Meditation and Science: Ten Essays Worth Reading

Meditation, Buddhism, and Science
Edited by David L. McMahan and Erik Braun
Oxford University Press, 2017
272 pages; $24.95

Scientific research on meditation, and as a consequence the popular discourse on contemplative research, has to-date largely focused on the individual. As a consequence, we find few studies that seriously consider the contexts of environments, social relations, and cultures in which meditation is practiced as well as the worldviews, ethics, and metaphysics that shape an interior contemplative life.

Largely in response to this inadequacy, the new book, “Meditation, Buddhism, and Science,” calls for a critical look at the science of Buddhist-informed meditation by situating contemplative research in context. The collection of essays is an outcome of a Contemplative Studies Fellowship from the Mind & Life Institute that brought together scholars in the humanities to think critically about how the convergence of Buddhism and science can advance with a deeper understanding of context. As the editors’ remark in their introduction, the essays share a “concern that the scientific study of Buddhist and Buddhist-derived meditative practices has been too narrowly construed and often neglects essential social, cultural, and historical contexts.”

“While the book does not present a single vision or unified voice around the current state of the field, each essay stands on its own to give a glimpse into the horizon of the Buddhism and science interface.”

The ten essays in the volume are distinguished by the diversity of perspectives presented and the accessibility of the material. Erik Braun, an associate professor of religious studies at the University of Virginia and one of this book’s editors, examines the cultural adaptation of Mindfulness-Based Stress Reduction (MBSR) in his essay, “Mindful but Not Religious,” making the point that Kabat-Zinn’s usage of language intentionally describes mindfulness to create an enchantment that feels scientific and secular while retaining its Buddhist touch. In her essay, “Mind the Gap,” the anthropologist Joanna Cook from the University College London reflects on observations from her fieldwork at a two-year Mindfulness-Based Cognitive Therapy (MBCT) therapist-training program in the United Kingdom, underscoring how popular conceptions of science inform understandings of meditation. Evan Thompson, professor of philosophy at the University of British Columbia, publishes thoughts from his keynote address at Mind & Life’s 2016 International Symposium for Contemplative Studies where he calls for a move away from brain-centric reports on meditation studies and toward a science that would give attention to the cultural practices that shape cognitive skills in meditation. Echoing the call to move away from a brain-centered science of meditation, William Waldron, professor of religion at Middlebury College, raises philosophical questions in his essay, “Reflections on Indian Buddhist Thought and the Scientific Study of Meditation.” Other essays in the book address topics that include how meditation works differently in different cultural contexts, pop notions of happiness, non-self and spirits in Thai Buddhist mindfulness, mindful sex, and why it matters that mindfulness is Buddhist.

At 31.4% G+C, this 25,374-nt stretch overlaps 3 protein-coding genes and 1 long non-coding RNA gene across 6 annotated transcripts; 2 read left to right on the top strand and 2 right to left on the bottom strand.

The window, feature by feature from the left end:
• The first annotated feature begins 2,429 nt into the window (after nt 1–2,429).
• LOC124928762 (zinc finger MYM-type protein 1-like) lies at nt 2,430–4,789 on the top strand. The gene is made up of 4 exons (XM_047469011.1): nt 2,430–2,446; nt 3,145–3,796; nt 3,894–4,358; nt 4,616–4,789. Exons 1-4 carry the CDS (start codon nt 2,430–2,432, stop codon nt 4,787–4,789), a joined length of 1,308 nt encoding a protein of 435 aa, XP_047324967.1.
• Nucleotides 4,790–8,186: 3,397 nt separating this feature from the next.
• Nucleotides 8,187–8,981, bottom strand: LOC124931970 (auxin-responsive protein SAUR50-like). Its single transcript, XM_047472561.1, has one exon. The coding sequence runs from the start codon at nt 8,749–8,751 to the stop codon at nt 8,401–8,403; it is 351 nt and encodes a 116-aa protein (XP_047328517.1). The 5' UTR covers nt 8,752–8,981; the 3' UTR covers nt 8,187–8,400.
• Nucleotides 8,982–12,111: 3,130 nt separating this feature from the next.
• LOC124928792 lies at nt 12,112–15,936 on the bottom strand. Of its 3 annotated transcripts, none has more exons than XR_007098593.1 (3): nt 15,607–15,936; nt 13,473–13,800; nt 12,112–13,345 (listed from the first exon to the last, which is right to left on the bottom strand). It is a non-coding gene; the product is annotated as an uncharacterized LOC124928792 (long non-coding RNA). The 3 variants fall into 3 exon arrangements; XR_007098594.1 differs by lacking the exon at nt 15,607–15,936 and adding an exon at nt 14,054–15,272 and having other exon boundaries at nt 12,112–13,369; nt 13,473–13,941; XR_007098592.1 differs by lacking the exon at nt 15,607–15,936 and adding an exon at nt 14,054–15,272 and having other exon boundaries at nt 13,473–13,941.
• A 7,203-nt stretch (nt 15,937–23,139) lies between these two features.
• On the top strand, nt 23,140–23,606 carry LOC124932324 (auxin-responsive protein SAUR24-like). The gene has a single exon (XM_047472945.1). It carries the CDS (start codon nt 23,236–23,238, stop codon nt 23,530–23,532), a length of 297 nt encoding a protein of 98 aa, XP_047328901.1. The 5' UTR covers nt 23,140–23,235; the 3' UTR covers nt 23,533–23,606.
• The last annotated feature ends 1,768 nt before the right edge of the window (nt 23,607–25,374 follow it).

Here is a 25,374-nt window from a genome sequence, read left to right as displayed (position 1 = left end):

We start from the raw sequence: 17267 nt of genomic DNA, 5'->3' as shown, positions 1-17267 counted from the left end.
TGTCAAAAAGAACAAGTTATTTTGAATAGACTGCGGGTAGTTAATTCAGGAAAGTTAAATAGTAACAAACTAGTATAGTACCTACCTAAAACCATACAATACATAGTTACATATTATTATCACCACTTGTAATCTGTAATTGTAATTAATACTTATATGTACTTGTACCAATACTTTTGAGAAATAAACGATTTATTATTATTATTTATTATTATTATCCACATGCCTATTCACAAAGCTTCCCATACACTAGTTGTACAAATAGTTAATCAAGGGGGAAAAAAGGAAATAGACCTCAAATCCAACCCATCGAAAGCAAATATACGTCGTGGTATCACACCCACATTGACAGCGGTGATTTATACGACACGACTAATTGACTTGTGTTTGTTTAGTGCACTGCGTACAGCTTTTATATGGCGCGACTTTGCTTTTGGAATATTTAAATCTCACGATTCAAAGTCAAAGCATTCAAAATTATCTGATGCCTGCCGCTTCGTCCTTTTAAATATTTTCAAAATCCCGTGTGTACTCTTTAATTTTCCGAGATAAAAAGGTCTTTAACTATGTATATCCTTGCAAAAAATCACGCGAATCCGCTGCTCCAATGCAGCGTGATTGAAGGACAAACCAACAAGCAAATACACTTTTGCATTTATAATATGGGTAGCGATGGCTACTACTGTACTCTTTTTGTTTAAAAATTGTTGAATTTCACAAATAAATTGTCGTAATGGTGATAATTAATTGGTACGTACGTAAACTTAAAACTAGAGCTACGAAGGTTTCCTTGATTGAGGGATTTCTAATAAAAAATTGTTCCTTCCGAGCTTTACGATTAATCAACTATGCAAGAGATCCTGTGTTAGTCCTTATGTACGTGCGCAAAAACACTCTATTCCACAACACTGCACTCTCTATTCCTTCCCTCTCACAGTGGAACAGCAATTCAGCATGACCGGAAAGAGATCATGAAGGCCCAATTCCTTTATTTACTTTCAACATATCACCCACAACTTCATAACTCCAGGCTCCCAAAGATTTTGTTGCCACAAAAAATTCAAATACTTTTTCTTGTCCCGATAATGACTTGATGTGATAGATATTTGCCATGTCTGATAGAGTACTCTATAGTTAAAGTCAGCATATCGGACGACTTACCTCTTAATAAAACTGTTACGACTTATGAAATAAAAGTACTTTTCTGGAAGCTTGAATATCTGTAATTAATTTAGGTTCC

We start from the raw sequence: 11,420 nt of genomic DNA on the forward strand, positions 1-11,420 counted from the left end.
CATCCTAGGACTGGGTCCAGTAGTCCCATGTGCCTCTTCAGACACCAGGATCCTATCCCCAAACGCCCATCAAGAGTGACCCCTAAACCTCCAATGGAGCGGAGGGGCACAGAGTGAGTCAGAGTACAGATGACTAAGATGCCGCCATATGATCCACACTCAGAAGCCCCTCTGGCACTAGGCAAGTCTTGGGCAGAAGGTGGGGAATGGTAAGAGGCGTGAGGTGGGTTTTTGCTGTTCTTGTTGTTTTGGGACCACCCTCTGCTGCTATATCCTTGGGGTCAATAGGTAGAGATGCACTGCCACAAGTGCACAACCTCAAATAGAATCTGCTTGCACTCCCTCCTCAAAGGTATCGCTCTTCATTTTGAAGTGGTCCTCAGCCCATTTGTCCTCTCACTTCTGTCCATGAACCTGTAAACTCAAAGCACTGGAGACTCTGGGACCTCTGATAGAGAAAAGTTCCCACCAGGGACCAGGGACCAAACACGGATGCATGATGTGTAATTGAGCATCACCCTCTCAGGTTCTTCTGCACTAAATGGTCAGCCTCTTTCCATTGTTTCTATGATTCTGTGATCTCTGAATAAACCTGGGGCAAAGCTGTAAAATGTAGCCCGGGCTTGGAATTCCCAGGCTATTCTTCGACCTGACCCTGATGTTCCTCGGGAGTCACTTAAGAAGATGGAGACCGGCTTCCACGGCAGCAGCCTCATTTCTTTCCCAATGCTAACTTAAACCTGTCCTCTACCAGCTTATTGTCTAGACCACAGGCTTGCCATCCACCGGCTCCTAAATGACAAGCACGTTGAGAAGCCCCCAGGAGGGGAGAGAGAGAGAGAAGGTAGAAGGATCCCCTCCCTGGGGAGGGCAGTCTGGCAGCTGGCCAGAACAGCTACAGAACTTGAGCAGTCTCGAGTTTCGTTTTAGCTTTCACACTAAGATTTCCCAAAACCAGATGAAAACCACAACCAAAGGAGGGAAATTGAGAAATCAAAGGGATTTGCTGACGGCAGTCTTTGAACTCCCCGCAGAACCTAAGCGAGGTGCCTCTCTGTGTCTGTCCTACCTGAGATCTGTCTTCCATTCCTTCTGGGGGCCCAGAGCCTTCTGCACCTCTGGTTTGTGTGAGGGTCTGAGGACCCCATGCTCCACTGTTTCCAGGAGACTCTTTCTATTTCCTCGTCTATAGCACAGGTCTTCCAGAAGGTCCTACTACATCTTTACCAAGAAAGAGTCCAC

The editors and authors of this book deserve praise for pioneering new territory. Though it is by no means expected that any single book would address all the issues in the contemporary science of meditation, as a whole, the essays in this book offer a fantastic response to a wide range of these issues. Most critically are the emphasis on brain-centered effects of meditation, the lack of serious consideration given to the impact of culture on practice, consumer forces that drive pop mindfulness, the scarce integration of humanistic scholarship with science, and issues of cross-cultural adaptation of meditation.

A hope for the future is that scientists, humanists, and contemplatives will one day collaborate on such a volume, if not co-author essays. While the book does not present a single vision or unified voice around the current state of the field, each essay stands on its own to give a glimpse into the horizon of the Buddhism and science interface. And while there is no in-depth appraisal of any single meditation practice or tradition, the multiple perspectives represented in the volume serve as stepping stones to guide and move this dialogue forward.


See the full review of “Meditation, Buddhism, and Science” to be published in the Fall 2018 issue of Buddhadharma: The Practitioner’s Quarterly.”